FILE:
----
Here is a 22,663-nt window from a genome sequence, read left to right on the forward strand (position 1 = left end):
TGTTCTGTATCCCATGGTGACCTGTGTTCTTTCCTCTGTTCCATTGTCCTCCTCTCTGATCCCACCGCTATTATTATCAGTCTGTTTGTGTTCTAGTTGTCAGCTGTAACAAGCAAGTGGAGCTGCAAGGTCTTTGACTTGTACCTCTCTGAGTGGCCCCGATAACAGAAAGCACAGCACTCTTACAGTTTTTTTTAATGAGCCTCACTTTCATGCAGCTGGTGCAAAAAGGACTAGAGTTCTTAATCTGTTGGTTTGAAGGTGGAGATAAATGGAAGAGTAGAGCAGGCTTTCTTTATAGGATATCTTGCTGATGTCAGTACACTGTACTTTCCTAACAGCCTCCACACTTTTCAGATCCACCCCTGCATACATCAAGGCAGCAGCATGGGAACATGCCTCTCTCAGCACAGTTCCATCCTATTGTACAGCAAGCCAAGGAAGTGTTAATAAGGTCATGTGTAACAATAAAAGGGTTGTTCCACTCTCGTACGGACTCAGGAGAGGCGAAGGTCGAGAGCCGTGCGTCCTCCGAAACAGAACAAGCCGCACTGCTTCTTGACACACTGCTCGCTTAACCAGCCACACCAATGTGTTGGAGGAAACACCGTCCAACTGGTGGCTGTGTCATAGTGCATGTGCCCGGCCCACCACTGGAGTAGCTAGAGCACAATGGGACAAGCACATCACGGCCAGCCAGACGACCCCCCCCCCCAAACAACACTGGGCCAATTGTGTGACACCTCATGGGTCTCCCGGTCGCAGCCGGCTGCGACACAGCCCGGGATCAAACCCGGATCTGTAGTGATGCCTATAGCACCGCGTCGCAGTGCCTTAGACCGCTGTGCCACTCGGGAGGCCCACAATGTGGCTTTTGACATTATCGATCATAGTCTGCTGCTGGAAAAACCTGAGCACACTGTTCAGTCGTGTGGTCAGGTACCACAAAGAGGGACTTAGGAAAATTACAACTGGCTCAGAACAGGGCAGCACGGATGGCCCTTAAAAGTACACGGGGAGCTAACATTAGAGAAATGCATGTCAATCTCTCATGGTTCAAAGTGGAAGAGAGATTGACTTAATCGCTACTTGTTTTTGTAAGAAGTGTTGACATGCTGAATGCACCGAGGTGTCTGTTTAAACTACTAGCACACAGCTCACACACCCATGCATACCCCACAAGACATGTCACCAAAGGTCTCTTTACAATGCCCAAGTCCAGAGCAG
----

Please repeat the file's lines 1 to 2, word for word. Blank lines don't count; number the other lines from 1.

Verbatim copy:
Here is a 22,663-nt window from a genome sequence, read left to right on the forward strand (position 1 = left end):
TGTTCTGTATCCCATGGTGACCTGTGTTCTTTCCTCTGTTCCATTGTCCTCCTCTCTGATCCCACCGCTATTATTATCAGTCTGTTTGTGTTCTAGTTGTCAGCTGTAACAAGCAAGTGGAGCTGCAAGGTCTTTGACTTGTACCTCTCTGAGTGGCCCCGATAACAGAAAGCACAGCACTCTTACAGTTTTTTTTAATGAGCCTCACTTTCATGCAGCTGGTGCAAAAAGGACTAGAGTTCTTAATCTGTTGGTTTGAAGGTGGAGATAAATGGAAGAGTAGAGCAGGCTTTCTTTATAGGATATCTTGCTGATGTCAGTACACTGTACTTTCCTAACAGCCTCCACACTTTTCAGATCCACCCCTGCATACATCAAGGCAGCAGCATGGGAACATGCCTCTCTCAGCACAGTTCCATCCTATTGTACAGCAAGCCAAGGAAGTGTTAATAAGGTCATGTGTAACAATAAAAGGGTTGTTCCACTCTCGTACGGACTCAGGAGAGGCGAAGGTCGAGAGCCGTGCGTCCTCCGAAACAGAACAAGCCGCACTGCTTCTTGACACACTGCTCGCTTAACCAGCCACACCAATGTGTTGGAGGAAACACCGTCCAACTGGTGGCTGTGTCATAGTGCATGTGCCCGGCCCACCACTGGAGTAGCTAGAGCACAATGGGACAAGCACATCACGGCCAGCCAGACGACCCCCCCCCCCAAACAACACTGGGCCAATTGTGTGACACCTCATGGGTCTCCCGGTCGCAGCCGGCTGCGACACAGCCCGGGATCAAACCCGGATCTGTAGTGATGCCTATAGCACCGCGTCGCAGTGCCTTAGACCGCTGTGCCACTCGGGAGGCCCACAATGTGGCTTTTGACATTATCGATCATAGTCTGCTGCTGGAAAAACCTGAGCACACTGTTCAGTCGTGTGGTCAGGTACCACAAAGAGGGACTTAGGAAAATTACAACTGGCTCAGAACAGGGCAGCACGGATGGCCCTTAAAAGTACACGGGGAGCTAACATTAGAGAAATGCATGTCAATCTCTCATGGTTCAAAGTGGAAGAGAGATTGACTTAATCGCTACTTGTTTTTGTAAGAAGTGTTGACATGCTGAATGCACCGAGGTGTCTGTTTAAACTACTAGCACACAGCTCACACACCCATGCATACCCCACAAGACATGTCACCAAAGGTCTCTTTACAATGCCCAAGTCCAGAGCAG